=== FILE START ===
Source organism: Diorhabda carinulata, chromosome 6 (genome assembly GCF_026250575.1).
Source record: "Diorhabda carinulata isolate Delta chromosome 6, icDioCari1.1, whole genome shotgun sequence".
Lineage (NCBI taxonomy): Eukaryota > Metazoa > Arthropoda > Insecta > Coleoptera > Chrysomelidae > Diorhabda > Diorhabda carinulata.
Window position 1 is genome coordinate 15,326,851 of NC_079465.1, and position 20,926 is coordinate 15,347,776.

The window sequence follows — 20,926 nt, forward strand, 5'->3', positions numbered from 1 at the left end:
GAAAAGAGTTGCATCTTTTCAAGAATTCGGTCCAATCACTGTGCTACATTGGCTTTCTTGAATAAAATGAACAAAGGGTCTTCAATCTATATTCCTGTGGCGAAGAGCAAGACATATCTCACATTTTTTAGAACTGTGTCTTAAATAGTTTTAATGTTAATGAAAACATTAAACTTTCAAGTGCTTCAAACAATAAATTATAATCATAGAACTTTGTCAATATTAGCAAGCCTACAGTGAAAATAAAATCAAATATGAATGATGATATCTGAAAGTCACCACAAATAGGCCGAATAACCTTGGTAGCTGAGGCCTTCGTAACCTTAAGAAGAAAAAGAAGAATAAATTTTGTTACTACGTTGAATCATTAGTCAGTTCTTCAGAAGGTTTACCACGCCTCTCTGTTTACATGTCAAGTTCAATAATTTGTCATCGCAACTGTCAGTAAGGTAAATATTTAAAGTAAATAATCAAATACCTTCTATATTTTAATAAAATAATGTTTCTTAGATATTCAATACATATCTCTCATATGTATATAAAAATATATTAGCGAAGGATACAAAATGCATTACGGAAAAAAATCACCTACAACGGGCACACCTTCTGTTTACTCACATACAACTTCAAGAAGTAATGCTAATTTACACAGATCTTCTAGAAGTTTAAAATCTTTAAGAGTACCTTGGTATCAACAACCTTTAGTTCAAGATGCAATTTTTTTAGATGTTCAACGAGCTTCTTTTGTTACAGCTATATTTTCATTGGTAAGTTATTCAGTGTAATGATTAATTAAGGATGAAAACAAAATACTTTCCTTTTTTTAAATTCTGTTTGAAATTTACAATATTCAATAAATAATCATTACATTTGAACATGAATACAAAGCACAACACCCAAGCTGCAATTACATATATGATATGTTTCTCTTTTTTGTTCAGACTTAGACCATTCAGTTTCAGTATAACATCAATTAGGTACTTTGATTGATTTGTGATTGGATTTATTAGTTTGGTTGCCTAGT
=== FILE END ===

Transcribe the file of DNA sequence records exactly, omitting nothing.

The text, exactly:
Source organism: Diorhabda carinulata, chromosome 6 (genome assembly GCF_026250575.1).
Source record: "Diorhabda carinulata isolate Delta chromosome 6, icDioCari1.1, whole genome shotgun sequence".
Lineage (NCBI taxonomy): Eukaryota > Metazoa > Arthropoda > Insecta > Coleoptera > Chrysomelidae > Diorhabda > Diorhabda carinulata.
Window position 1 is genome coordinate 15,326,851 of NC_079465.1, and position 20,926 is coordinate 15,347,776.

The window sequence follows — 20,926 nt, forward strand, 5'->3', positions numbered from 1 at the left end:
GAAAAGAGTTGCATCTTTTCAAGAATTCGGTCCAATCACTGTGCTACATTGGCTTTCTTGAATAAAATGAACAAAGGGTCTTCAATCTATATTCCTGTGGCGAAGAGCAAGACATATCTCACATTTTTTAGAACTGTGTCTTAAATAGTTTTAATGTTAATGAAAACATTAAACTTTCAAGTGCTTCAAACAATAAATTATAATCATAGAACTTTGTCAATATTAGCAAGCCTACAGTGAAAATAAAATCAAATATGAATGATGATATCTGAAAGTCACCACAAATAGGCCGAATAACCTTGGTAGCTGAGGCCTTCGTAACCTTAAGAAGAAAAAGAAGAATAAATTTTGTTACTACGTTGAATCATTAGTCAGTTCTTCAGAAGGTTTACCACGCCTCTCTGTTTACATGTCAAGTTCAATAATTTGTCATCGCAACTGTCAGTAAGGTAAATATTTAAAGTAAATAATCAAATACCTTCTATATTTTAATAAAATAATGTTTCTTAGATATTCAATACATATCTCTCATATGTATATAAAAATATATTAGCGAAGGATACAAAATGCATTACGGAAAAAAATCACCTACAACGGGCACACCTTCTGTTTACTCACATACAACTTCAAGAAGTAATGCTAATTTACACAGATCTTCTAGAAGTTTAAAATCTTTAAGAGTACCTTGGTATCAACAACCTTTAGTTCAAGATGCAATTTTTTTAGATGTTCAACGAGCTTCTTTTGTTACAGCTATATTTTCATTGGTAAGTTATTCAGTGTAATGATTAATTAAGGATGAAAACAAAATACTTTCCTTTTTTTAAATTCTGTTTGAAATTTACAATATTCAATAAATAATCATTACATTTGAACATGAATACAAAGCACAACACCCAAGCTGCAATTACATATATGATATGTTTCTCTTTTTTGTTCAGACTTAGACCATTCAGTTTCAGTATAACATCAATTAGGTACTTTGATTGATTTGTGATTGGATTTATTAGTTTGGTTGCCTAGT